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Growing Things: Shop and compare when choosing a landscaper

Q: We’ve bought a home in a new subdivision and are responsible for front yard and backyard landscaping. We have some ideas about what we want, but want to hire someone to draw up plans, install sprinklers, do concrete work, install patio covers, and plant trees and bushes. How do we go about hiring a landscaper? What questions should we ask?

Shop around and compare, and then ask for an estimate for the work before deciding who to hire for your landscaping needs.

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A: You definitely need to shop and compare when choosing a landscaper. Look for someone who is a member of the local or national landscape and nursery trades association. Chose at least three or four landscapers and have them come and do an estimate on the work you have in mind. At the same time they are out doing the estimate, ask for references and locations where they have done previous jobs.

Use the reference list and make sure you call the people on it. Ask them how the service was, if the work was done on time, and if it was completed within the estimated budget. Ask how satisfied they were with the job and if the work is standing up — meaning are the plants doing well, and are any of the construction projects leaning or falling apart. You may even want to ask if you can see the job.

Ask the landscaper how they prefer payment. Some like to be paid 50 per cent of the total when the job is 50 per cent completed. Always hold back some of the payment at the end until the job is totally completed to your satisfaction. 

Make sure the landscaper completely understands what type of work that you want done, so that the finished product meets your expectations. If you are leaving the landscaper alone to work during times when you are away, make sure they know exactly what you want. Check to make sure they are licensed and bonded as well.

I have a horror story to share from my own personal experience. Several years ago we had a new home constructed in a new subdivision. While I did most of the landscaping myself, I hired a contractor to install patio pavers in the backyard. I did not do my due diligence in selecting this contractor. Most of the work was completed while I was at work and was unsupervised. The completed project looked OK, but there were some issues with the work that I thought I could fix myself. The following spring, after the snow had melted, I noticed that the patio was beginning to sink and ended up sinking nearly three feet!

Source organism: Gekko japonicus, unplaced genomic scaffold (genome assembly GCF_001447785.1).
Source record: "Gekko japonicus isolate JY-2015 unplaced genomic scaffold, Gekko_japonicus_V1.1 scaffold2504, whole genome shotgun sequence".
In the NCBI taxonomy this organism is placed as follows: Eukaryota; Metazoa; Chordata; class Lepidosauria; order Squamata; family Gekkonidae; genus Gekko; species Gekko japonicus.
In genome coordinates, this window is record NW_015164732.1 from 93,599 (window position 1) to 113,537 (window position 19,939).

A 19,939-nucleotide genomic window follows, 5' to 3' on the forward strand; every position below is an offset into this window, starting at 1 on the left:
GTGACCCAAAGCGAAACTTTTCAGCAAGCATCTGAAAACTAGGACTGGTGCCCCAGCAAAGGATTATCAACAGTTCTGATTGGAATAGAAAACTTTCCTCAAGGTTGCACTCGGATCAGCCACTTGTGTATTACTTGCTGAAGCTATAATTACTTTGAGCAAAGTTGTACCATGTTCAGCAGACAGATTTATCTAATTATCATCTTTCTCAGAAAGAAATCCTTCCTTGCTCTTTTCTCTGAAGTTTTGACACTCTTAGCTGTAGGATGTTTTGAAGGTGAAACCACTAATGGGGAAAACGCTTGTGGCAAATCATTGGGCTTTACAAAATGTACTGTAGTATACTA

When I called in a reputable contractor he informed me that the soil had not been properly prepared, resulting in the collapse. I ended up paying for the same job twice because I had not done my research on the contractor’s reputation.

Q: We read your column regularly and are requesting your advice regarding our trees. We planted four Swedish columnar aspens three years ago. They are in shade for the first half of the morning and full sun for the rest of the day, watered every second day with a watering system for about 20 minutes, and fertilized every spring with a root feeder. They have grown like crazy and tripled in height.

Our problem is that a lot of the branches are spindly and droop down away from the trunk, leaving large patches of bare trunk. Are we doing something wrong here? Is pruning or cutting them to a lower height a possibility? If so, when and how should we prune them? We tried tying them up, but they still droop and the ties cut into the trunk.

A: I asked the reader if the leaves had changed to a bronze colour or if they had any visible mottling, and the reply was yes on both counts. 

The columnar aspen is highly susceptible to bronze leaf disease, which is caused by a fungus. The disease begins on the leaves and can be seen as areas of yellowish-brown, orange-brown or reddish-brown discolouration on the leaf margins. It then spreads across the leaf, taking on the characteristic bronze colour. Eventually it spreads through the tree systemically. 

In the spring, new leaves will be undersized and yellow in colour, and if the tree is heavily infested the branches will experience dieback. There are no registered chemicals to treat the problem. Cutting off affected branches is the only means to contain the disease. Since I have not seen the tree I highly recommend hiring an arborist to confirm that it is in fact bronze leaf disease before doing any cutting.  

Gerald Filipski is a member of the Garden Writers Association of America. E-mail your questions to He is the author of Just Ask Jerry. To read previous columns, go to

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